Last week former Nets coach Byron Scott landed on his feet as the new head coach of the New Orleans Hornets. While doing some research on an upcoming story, Gothamist ran across this cloumn from the always knowledgeable John Hollinger on why Scott shouldn't expect his stay in the Big Easy to be very long.

AP Photo: Byron Scott and George ShinnHollinger cites the Hornets move from the Eastern Conference to the superior West as a major reason that Scott is doomed to failure. The Hornets managed a 41-41 record in the East this year, good enough for the 5th seed in the playoffs. Had they been in the West with that record, they would have finished in a tie for tenth place and thus, out of the playoffs.

On court issues are just the beginning of the end for Coach Scott however. Hollinger explains that it's never a good thing when an owner hires a new coach without having a GM in place. Current Hornets GM Bob Bass has already announced his retirement following this June's draft. There has been no indication that a search for his replacement has even begun yet. This past season provides a dangerous precedent showing how coaches always come up as the loser when a new GM is brought on board: Larry Bird (Isiah Thomas), Danny Ainge (Jim O'Brien) and Isiah Thomas (Don Chaney) all got rid of the coaches that were hired by their predecessor. Looking even further back gives you Michael Jordan (Leonard hamilton) and John Paxson (Bill Cartwright). We'll save the discussion that each of these GM's was a former player for another time.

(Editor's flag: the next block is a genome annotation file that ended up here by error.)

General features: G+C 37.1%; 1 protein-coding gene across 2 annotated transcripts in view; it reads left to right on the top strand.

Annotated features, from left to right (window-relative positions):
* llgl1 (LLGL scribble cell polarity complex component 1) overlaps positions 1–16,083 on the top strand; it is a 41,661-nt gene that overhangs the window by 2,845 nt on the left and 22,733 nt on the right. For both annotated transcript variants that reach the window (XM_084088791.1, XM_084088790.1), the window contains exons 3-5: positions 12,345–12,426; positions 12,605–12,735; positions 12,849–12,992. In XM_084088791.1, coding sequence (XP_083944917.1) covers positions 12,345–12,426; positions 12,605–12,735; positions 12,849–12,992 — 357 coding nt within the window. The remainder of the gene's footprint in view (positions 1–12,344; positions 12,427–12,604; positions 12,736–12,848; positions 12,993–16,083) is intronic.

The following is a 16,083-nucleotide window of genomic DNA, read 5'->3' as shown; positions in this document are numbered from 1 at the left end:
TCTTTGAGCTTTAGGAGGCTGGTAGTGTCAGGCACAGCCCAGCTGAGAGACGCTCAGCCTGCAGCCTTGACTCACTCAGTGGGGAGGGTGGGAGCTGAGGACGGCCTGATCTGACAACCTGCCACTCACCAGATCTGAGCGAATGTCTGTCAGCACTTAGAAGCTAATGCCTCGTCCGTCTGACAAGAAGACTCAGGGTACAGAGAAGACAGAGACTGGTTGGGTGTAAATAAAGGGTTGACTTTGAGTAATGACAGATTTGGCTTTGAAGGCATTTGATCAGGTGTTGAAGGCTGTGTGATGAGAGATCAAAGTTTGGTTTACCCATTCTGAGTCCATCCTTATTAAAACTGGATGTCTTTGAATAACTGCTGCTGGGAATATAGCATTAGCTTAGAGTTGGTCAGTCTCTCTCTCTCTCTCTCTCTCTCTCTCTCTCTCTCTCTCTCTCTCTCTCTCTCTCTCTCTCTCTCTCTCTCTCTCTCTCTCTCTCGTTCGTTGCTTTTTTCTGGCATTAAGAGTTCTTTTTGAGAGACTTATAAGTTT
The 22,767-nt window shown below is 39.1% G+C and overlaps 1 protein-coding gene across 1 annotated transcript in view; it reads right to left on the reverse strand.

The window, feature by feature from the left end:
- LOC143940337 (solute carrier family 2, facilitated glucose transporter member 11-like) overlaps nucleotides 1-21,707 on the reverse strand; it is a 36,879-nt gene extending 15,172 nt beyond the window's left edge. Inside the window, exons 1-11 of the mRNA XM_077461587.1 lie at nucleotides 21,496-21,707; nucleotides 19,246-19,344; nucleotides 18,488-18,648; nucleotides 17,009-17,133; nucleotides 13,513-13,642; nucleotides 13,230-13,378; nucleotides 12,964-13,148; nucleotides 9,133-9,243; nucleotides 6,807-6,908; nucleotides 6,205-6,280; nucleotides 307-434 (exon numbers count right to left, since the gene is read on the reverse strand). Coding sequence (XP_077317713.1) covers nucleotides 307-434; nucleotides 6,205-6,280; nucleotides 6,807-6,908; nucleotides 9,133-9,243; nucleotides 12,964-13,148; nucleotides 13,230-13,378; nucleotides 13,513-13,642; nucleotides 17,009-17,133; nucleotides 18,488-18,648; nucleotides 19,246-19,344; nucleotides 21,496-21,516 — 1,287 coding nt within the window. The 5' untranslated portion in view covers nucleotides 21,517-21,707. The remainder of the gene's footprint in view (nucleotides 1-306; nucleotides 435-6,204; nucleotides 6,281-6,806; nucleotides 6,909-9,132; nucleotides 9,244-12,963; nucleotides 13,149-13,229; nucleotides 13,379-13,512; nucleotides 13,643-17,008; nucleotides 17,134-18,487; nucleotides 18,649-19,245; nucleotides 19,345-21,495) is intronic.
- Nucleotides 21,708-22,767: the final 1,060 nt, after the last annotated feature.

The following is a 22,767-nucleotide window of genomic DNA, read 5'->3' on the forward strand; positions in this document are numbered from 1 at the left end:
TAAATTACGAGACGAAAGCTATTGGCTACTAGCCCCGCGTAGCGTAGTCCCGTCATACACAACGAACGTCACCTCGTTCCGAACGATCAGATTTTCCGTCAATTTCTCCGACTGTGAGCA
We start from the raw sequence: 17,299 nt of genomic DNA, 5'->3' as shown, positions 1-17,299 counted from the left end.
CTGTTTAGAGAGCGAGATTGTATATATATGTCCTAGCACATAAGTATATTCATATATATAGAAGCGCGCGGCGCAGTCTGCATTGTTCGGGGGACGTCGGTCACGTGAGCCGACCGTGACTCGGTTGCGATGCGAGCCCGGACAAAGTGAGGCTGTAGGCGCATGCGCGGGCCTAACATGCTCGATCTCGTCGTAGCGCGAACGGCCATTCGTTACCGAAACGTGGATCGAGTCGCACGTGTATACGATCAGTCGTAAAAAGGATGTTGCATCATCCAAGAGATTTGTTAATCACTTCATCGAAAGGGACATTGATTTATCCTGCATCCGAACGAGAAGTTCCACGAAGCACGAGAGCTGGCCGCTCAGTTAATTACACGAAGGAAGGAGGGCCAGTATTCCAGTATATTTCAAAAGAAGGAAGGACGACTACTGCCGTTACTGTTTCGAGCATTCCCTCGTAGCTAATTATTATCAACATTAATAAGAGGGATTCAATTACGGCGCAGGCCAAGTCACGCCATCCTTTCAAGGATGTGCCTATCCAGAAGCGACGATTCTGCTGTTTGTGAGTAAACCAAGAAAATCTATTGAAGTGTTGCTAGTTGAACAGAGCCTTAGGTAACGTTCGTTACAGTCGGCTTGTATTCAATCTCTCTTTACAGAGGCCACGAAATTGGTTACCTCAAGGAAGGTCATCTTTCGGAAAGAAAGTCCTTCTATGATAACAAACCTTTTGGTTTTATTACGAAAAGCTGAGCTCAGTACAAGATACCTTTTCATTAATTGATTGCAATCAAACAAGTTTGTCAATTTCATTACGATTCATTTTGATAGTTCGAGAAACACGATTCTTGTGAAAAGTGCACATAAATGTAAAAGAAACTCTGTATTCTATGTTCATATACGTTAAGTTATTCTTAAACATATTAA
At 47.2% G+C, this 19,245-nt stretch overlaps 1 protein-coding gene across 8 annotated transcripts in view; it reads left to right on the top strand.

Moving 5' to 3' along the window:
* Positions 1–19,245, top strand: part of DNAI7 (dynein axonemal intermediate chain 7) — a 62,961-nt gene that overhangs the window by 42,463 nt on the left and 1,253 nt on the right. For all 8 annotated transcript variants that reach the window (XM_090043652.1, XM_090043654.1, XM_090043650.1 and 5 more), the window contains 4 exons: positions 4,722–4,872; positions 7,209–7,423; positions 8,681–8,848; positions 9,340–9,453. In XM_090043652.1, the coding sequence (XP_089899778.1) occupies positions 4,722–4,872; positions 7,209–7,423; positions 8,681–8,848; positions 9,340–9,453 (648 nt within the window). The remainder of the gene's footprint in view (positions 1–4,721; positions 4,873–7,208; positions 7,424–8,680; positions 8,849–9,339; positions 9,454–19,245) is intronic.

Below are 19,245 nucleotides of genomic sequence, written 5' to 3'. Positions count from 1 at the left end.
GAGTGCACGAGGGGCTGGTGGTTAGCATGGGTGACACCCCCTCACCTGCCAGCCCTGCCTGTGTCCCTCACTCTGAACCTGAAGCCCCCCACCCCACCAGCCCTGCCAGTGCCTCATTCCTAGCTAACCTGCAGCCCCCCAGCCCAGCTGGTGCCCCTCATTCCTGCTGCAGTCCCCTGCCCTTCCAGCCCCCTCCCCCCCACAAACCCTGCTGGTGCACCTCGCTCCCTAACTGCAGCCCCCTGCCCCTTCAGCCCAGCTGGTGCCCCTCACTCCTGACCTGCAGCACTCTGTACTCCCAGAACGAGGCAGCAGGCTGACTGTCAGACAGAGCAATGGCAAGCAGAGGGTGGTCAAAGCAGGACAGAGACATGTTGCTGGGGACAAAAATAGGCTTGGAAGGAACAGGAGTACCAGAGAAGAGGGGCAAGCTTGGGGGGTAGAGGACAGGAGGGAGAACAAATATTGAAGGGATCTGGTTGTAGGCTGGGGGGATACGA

Lastly, looking at the Hornets recent history with head coaches can't make Scott feel too good. Meddling owner George Shinn decided to replace Paul Silas (owner of the franchises best winning percentage) last year with the infamous Tim Floyd (who prior to this season had the worst winning percentage in NBA history). We've already been over the results Floyd achieved in his lone season at the helm.

Scott hopes his winning ways can rub off on the Hornets. All Star guard (and LA native) Baron Davis has already gone on record saying he is very excited at the prospect of playing for a Lakers legend. However, the big question will be how Scott's eventual boss will feel about him.